Violinist N icola Benedetti has described the "tough time" she went through after winning the BBC Young Musician Of The Year award aged 16.
She told Desert Island Discs host Kirsty Young she struggled with the amount of gigs she had to play and described feeling that there was a " sort of machine counting on me to keep going".
Appearing on today's episode of the long-running Radio 4 show, the 26-year-old from West Kilbride, Scotland, said her life changed after she won the prestigious classical competition.
She said: "T he Young Musician of the Year final happened and I think the next day my picture was on the front of The Times and a practically full concert diary materialised within a very, very short space of time so by the age of 17, 18, I was going through a very tough time."
Benedetti estimated that one year she performed 110 times which she said was "far too much" and that it l ed to her going on stage "underprepared" and "nervous".
She said she was "disappointed" she had not been helped by people around her, saying: " I think I did feel that some of that support wasn't necessarily there within the profession, it's extremely cut-throat.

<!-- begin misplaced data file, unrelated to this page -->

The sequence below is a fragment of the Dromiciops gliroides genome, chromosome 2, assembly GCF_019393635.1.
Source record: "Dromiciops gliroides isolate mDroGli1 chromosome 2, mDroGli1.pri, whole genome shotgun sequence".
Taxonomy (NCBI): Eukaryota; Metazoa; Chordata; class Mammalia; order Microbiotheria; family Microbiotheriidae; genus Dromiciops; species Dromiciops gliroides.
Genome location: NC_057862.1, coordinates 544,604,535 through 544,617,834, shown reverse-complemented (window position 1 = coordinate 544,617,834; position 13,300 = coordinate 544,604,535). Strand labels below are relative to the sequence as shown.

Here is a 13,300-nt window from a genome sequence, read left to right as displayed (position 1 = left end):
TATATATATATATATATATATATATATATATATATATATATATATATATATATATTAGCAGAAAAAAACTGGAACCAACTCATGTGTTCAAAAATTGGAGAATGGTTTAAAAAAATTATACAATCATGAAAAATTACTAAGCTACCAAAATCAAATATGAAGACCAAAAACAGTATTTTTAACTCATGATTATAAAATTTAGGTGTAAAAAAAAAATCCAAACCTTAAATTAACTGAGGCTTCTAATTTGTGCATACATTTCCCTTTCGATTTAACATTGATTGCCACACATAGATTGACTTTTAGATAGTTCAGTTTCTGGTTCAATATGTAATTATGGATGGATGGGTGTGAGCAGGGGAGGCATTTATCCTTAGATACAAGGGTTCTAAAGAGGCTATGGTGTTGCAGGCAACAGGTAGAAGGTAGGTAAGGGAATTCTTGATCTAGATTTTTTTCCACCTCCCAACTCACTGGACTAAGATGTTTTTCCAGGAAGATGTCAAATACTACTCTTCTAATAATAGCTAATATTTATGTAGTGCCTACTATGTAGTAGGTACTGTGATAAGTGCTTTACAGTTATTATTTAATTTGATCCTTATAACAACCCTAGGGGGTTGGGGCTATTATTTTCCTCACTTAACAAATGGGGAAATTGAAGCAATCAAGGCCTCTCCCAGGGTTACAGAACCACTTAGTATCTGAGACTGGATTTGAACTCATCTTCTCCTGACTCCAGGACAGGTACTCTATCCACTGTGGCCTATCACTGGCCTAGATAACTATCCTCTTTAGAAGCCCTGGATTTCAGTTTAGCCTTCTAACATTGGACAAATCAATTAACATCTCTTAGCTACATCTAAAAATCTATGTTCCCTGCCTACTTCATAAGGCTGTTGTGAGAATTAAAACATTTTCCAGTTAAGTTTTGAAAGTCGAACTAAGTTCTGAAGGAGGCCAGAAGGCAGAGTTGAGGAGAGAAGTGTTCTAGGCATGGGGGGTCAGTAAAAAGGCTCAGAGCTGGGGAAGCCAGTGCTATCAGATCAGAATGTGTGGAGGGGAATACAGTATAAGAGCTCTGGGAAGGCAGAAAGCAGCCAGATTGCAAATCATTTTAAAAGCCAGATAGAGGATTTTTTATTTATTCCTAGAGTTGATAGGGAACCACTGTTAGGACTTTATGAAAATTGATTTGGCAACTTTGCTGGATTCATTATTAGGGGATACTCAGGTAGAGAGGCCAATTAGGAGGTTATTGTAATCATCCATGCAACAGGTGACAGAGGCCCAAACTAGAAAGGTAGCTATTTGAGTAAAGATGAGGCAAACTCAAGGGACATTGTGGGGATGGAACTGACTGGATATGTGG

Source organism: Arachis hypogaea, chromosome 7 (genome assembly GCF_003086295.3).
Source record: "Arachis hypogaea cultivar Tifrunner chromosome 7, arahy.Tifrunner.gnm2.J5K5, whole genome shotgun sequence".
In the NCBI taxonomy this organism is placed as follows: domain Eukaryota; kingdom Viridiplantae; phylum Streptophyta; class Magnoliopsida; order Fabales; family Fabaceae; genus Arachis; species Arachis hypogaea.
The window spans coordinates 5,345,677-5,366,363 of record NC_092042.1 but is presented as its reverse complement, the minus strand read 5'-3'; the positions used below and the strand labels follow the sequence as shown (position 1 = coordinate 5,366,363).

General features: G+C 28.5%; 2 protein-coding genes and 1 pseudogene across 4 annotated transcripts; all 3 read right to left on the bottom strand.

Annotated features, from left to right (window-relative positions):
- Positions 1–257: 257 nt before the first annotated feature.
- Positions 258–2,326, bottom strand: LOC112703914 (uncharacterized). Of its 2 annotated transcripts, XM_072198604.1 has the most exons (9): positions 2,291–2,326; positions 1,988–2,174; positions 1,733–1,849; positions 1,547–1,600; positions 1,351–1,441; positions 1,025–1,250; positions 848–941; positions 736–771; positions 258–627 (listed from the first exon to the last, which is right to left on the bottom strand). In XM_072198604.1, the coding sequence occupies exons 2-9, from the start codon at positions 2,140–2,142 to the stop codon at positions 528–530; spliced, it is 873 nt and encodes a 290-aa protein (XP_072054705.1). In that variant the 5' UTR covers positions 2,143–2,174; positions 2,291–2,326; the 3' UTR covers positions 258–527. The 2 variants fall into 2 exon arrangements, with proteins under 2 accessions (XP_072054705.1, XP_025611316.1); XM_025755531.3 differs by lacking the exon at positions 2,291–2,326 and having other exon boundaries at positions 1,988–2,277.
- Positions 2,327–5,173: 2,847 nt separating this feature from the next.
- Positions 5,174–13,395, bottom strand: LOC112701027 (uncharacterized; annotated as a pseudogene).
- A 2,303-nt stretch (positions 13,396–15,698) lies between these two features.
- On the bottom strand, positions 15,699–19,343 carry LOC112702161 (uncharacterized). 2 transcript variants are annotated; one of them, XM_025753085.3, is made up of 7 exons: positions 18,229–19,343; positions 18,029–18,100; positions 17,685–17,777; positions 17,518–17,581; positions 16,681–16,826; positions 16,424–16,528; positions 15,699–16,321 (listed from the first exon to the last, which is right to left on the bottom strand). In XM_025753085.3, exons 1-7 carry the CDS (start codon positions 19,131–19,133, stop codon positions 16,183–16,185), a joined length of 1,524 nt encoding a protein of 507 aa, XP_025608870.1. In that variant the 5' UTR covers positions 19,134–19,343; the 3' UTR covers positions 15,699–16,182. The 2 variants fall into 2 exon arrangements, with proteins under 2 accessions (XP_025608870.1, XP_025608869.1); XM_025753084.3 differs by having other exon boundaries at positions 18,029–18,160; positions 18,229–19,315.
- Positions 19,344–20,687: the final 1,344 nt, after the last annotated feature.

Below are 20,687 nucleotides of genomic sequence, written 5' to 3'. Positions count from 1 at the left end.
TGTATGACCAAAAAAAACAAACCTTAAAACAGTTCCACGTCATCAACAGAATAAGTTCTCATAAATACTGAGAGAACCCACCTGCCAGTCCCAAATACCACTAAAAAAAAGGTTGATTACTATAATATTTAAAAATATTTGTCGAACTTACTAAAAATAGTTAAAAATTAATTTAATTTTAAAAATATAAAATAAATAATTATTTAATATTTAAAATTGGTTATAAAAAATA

"It was a very difficult moment because I had released my second or maybe third album, I had a sort of machine counting on me to keep going in order for this whole thing to keep working."
Benedetti, who was made an MBE last year, said she had not been "overly troubled" by pressure to assume a more glamorous image like some of her fellow musicians.
She said: "There are definitely requests for photo shoots that come in that they don't even make their way to me any more because they know there's no discussion, there's not even a point in asking me because I won't be interested."
Benedetti, one of the brightest young stars in the classical world, has released a series of acclaimed recordings since landing a record deal at the age of 17, as well as thrilling audiences with her work as a soloist and as part of a chamber trio.
She studied at the Yehudi Menuhin School in Surrey and by the age of 11 had performed as a soloist at London's Wigmore Hall.